I am hung up on flowers, obviously. And I am also once again compelled to comment on the power of the photographer’s point of view. The conventional view of flower is from the side and from a short distance. The tulip becomes something quite different when you view it from the top at close range.
This is one of my wife’s beautiful flowers, incidentally. I’ll admit that I did wander into the neighbor’s yard again today. But the pink tulips called me back home. . . .
Well, here they are: my neighbor’s purples tulips Water droplets from morning dew or from a spray bottle? I’ll never tell.
Canon 5DIII 1/80s f/7.1 ISO400 100mm
My wife has nice flowers but does our neighbor and the other day I couldn’t help but be drawn to her collection of yellow tulips, which had just bloomed. The light was poor but I enhanced the scene with on-camera flash. I rarely use flash but I have taught my students that it’s ok to use flash as long as it doesn’t overpower the scene. In the case of this photo, I think it works.
I call this post “Our Neighbor’s Tulips I” because she also has some amazing deep purple tulips and I am waiting patiently for them to bloom. And though I’ve featured them before, those who follow this blog know that I like 2nd chances on most photos I take.
I call this post “Finally!” because after what seems like and endless winter and cold spring, it finally feels like summer. And my wife’s daffodils are celebrating the occasion by blooming.
This photo, incidentally, started out as a completely different concept. In the failing light of a beautiful day, I noticed the heads of these daffodils bobbing in the gusty wind. And I thought this would be a perfect time to try dragging the shutter, a process that uses camera flash and a fairly slow shutter speed. I took 5 or six using this technique but didn’t really like any of them.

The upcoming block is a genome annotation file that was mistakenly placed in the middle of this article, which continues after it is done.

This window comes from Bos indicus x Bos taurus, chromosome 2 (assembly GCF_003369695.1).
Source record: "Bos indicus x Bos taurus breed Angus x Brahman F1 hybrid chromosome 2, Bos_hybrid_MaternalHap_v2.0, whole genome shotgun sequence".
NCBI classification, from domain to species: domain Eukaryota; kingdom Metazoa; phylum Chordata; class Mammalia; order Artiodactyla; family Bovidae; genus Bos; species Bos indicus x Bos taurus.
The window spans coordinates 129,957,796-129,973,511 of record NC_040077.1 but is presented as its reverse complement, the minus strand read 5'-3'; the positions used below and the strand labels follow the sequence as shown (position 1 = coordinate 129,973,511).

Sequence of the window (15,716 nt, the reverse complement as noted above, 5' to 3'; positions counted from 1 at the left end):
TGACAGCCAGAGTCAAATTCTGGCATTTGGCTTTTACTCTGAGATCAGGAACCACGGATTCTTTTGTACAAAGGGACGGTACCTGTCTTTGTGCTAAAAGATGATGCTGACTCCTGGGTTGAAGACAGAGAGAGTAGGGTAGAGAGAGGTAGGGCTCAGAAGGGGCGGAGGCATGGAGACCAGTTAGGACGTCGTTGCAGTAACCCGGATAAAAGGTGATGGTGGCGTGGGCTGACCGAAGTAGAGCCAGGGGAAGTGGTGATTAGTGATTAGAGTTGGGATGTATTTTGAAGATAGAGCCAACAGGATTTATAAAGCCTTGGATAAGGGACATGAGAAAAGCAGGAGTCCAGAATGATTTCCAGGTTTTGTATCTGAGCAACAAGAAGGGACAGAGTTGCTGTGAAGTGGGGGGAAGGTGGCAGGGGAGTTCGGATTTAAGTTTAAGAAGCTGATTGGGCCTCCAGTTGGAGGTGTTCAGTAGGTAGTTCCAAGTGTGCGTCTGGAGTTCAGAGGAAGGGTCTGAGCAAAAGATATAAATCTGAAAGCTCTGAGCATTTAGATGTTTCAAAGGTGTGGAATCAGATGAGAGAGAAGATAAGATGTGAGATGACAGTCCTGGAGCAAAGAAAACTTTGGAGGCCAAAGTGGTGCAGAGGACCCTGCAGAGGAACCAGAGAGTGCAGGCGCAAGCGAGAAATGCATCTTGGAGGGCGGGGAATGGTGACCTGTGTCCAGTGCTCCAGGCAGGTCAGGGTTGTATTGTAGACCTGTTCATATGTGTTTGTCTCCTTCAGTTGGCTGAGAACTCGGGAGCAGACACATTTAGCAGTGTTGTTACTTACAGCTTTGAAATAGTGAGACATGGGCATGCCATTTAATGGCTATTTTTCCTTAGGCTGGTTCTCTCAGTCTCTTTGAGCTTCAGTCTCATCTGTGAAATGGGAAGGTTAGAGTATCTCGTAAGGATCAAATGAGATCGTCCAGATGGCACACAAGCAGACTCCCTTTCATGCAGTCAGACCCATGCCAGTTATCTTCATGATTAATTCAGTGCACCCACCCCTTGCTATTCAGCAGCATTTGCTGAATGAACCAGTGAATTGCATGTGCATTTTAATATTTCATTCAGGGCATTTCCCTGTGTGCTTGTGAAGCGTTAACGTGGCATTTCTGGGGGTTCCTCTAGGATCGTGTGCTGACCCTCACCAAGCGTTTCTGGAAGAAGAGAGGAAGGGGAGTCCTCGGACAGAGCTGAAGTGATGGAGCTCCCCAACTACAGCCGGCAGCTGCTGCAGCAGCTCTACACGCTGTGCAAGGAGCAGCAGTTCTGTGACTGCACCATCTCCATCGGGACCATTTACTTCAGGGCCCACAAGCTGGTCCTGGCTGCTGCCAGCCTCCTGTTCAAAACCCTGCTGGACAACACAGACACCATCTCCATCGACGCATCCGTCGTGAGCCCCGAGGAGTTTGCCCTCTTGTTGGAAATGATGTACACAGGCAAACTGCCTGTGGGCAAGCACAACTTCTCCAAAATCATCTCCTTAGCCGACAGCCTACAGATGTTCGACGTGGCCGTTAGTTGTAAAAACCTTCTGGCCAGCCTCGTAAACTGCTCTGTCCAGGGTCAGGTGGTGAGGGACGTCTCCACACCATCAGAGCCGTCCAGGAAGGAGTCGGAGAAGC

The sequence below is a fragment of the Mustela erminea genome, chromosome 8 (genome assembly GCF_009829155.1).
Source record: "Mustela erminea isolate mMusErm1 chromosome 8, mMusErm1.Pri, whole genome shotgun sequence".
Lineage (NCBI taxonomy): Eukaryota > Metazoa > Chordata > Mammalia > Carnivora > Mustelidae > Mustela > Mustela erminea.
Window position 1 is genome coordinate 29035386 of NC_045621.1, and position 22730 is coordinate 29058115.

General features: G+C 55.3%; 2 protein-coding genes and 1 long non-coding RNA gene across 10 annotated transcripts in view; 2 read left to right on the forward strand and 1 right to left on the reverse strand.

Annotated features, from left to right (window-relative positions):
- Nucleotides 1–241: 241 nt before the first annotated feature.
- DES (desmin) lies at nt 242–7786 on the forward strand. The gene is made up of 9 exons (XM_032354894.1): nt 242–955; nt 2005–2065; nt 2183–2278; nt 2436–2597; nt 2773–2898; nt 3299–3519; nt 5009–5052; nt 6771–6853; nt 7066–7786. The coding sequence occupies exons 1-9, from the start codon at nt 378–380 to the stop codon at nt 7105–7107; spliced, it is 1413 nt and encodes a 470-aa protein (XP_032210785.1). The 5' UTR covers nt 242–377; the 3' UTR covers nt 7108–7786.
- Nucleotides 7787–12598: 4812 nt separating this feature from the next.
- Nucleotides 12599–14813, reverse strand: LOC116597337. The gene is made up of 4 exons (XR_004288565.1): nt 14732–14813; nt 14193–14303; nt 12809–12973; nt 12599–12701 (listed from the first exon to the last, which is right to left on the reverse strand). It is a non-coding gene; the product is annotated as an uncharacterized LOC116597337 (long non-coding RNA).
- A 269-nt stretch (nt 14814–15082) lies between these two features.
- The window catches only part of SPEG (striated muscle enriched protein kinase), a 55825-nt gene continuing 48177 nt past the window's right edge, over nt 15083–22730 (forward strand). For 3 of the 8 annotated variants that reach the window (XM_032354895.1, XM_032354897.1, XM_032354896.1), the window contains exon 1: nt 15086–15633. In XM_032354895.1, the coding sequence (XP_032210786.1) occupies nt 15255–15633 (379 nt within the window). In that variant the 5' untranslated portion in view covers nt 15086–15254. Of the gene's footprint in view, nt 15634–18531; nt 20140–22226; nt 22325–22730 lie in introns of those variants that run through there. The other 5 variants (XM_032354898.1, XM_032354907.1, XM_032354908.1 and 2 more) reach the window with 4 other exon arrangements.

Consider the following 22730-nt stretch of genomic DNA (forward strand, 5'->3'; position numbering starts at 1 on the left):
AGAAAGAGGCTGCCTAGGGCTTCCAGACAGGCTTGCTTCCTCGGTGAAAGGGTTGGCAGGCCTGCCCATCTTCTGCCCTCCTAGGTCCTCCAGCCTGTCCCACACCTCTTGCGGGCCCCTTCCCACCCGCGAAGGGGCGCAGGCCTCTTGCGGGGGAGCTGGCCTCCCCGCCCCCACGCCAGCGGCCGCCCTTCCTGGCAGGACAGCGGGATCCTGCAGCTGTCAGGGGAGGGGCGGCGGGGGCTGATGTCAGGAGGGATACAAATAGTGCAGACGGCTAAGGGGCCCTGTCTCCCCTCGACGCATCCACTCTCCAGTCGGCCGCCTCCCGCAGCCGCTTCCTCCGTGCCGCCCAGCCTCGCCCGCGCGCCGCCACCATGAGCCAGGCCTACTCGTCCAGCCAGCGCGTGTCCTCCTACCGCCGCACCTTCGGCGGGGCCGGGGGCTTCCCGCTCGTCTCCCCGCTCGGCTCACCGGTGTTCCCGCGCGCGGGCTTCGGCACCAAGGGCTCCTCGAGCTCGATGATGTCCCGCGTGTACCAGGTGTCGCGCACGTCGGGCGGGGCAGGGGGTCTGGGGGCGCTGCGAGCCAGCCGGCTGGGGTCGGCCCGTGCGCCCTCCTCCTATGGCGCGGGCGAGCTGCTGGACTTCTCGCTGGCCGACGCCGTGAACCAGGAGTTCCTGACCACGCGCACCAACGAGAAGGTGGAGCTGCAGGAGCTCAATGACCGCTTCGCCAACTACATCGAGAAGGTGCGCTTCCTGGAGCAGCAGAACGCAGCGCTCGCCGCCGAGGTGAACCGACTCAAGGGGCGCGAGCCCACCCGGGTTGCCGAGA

So instead, I put the camera as close to the ground as I could and tried to focus on on a single daffodil. After I took the photo, I noticed the camera was seeing a very interesting deep, blue bokeh in the out-of-focus boughs of the a pine tree behind the garden. And so I ended up with this photo. I will probably try the dragging the flash thing another time.
Once again a photo found me. I was engaged in the mundane task of putting our garbage receptacle away, when I noticed that the late evening sun was offering perfect, direct light on Deb’s beautiful Siberian iris patch, which had just gone into bloom. Knowing that I only had a few minutes of this particular light, I literally ran into the house to get my camera.
I took 92 photos of these flowers – I just couldn’t help it! Compositionally, this one made the “first cut,” in part because I am a slave to the rule of thirds and this photo exemplifies it. I shot this with my Canon 70-200 2.8L lens so I could get very good selective focus. And, I used a tripod.
Canon 5DII 1/640s f/2.8 ISO320 200mm
To set the record straight, calla lilies are not normal “May flowers” in South Dakota. These flowers were growing in the planter outside my aunt Betty’s California home. They were planted by a neighbor as a gift to and remembrance of the memory of Betty. They are as nice a tribute as any, if you ask me.
It was a sunny day in southern California when I snapped this photo. But it wasn’t warm. In fact it ended up being about 20 degrees warmer in our home town of Watertown, SD, on the same day. But the green houses aren’t flourishing yet in our part of the world.
If you are in Corona del Mar, and like plants and flowers, look up Roger’s Gardens. It’s a bit of a tourist attraction and well worth the visit.
These bedraggled flowers represent the last color that survives in my wife’s beautiful flower garden. Though they represent the end of summer and the eventual arrival of winter, there is still splendor in their blooms.